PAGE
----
To improve my mood, I decide to help with the mouse-catching efforts and lift up a board that the three dog noses are trying to nudge out of the way. Tails wag furiously, front paws pounce – and the mouse scuttles past me out of harm’s way. “Over there, you idiots,” I scold the dogs and then notice the frayed cables lying in the dirt. The cables that go from the modem to the satellite dish.

“Oh, no!” I sink to my knees and pick up the cables, their wire guts spilling out of the black insulation. “Hey! Who did this?” I yell at the dogs who put on an apologetic look to pacify me, or so they hope. Ears fold back, heads and tails go down. It must have happened during their mouse hunt when they were pulling the mess underneath the cabin apart. Only the puppy comes running to me, half expecting that wire waving will turn into a new game. Or did he chew on it? “This is no. No.”

What to do? We have one extra set of very short cables which doesn’t reach inside the cabin. Still, the system would work again – it would only be a matter of setting the modem and laptop up outside and getting the generator going. Crouched right behind the dish, we’ll be able to fire off emails and make phone calls. Obviously not a permanent solution, but better than none.

Relieved, I add “new modem cables” to Sam’s shopping list and suddenly realize that for the time being, due to the awkwardness of using the internet now, we’ll be roughing it in a less electronic way. What a blessing.

Lisa Hasselbring is a writer who lives at the headwaters of the Yukon River south of Whitehorse.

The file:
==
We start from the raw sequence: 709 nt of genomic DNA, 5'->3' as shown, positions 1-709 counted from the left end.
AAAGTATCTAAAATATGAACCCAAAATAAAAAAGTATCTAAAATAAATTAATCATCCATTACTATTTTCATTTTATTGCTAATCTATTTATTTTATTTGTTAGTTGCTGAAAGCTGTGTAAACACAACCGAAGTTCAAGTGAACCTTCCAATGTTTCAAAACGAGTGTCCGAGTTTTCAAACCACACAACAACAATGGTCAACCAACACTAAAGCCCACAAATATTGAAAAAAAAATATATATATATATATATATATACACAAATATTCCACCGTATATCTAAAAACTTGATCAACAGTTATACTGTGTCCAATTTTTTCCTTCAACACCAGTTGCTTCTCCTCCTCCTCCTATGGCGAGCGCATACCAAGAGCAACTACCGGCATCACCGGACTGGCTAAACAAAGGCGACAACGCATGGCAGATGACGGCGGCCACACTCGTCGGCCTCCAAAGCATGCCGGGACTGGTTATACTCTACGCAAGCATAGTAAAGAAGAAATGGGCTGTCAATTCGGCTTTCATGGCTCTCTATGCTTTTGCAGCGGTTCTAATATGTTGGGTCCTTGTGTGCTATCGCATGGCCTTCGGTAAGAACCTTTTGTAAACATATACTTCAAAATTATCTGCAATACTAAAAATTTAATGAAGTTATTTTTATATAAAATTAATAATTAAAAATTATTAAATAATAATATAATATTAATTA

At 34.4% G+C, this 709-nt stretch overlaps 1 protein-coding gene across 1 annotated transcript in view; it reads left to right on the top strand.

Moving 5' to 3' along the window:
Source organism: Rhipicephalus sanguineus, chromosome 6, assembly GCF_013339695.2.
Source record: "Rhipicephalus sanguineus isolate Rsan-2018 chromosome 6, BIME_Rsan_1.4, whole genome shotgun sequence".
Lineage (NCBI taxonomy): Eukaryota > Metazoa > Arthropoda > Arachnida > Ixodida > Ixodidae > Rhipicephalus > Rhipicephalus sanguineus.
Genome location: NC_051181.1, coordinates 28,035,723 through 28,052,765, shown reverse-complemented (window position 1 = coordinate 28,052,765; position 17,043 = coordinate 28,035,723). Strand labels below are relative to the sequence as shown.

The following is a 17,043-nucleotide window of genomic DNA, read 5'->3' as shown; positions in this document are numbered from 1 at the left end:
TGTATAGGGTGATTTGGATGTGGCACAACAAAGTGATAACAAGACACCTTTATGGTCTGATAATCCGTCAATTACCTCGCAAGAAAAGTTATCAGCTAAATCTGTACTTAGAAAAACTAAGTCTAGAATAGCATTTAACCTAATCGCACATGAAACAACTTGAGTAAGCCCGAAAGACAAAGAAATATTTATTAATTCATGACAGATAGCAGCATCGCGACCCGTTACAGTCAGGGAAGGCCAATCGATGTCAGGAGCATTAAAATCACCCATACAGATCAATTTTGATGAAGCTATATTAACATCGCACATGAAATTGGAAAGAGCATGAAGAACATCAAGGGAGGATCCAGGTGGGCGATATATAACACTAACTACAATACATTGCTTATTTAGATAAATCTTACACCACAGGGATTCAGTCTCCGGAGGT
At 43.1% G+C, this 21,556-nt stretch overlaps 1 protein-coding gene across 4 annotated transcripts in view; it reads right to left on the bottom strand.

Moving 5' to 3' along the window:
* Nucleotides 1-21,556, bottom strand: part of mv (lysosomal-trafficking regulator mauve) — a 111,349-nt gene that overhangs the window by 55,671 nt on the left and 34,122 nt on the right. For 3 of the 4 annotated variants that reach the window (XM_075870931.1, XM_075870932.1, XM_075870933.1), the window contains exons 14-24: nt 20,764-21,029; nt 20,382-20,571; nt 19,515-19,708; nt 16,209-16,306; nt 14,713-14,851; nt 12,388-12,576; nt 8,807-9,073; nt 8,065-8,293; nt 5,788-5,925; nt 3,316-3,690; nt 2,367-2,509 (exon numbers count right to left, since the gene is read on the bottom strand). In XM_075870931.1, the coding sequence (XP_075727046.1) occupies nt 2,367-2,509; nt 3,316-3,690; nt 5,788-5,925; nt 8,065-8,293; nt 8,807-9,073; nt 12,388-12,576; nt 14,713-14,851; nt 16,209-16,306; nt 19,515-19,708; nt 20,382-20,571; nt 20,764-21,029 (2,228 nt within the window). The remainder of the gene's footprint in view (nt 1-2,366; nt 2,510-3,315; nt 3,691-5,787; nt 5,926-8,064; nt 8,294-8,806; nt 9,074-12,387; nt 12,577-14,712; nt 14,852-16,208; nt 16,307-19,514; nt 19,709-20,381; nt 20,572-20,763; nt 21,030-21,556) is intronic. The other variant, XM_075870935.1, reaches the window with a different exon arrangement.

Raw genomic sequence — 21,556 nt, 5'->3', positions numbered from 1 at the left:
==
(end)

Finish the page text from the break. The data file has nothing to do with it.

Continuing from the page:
Get local stories you won't find anywhere else right to your inbox.
Sign up here

Just Posted

Connie Peggy Thorn, 52, pleaded guilty Jan. 27 to manslaughter in the 2017 death of Greg Dawson. (Crystal Schick/Yukon News file)
Whitehorse woman pleads guilty to manslaughter in death of Greg Dawson

Connie Thorn, 52, was arrested in October 2019 and pleaded guilty in Supreme Court on Jan. 27.

Abigail Jirousek, left, is tailed by Brian Horton while climbing a hill during the Cross Country Yukon January Classic in Whitehorse on Jan. 23. Jirousek finished second in the U16 girls category. (Crystal Schick/Yukon News)
Cross Country Yukon hosts classic race

Cross Country Yukon hosted a classic technique cross-country ski race on Jan.… Continue reading

Yukon Premier Sandy Silver talks to media on March 5, 2020. The Yukon government said Jan. 25 that it is disappointed in a decision by the federal government to send the Kudz Ze Kayah mining project back to the drawing board. (Crystal Schick/Yukon News file)
Territorial and federal governments at odds over Kudz Ze Kayah mine project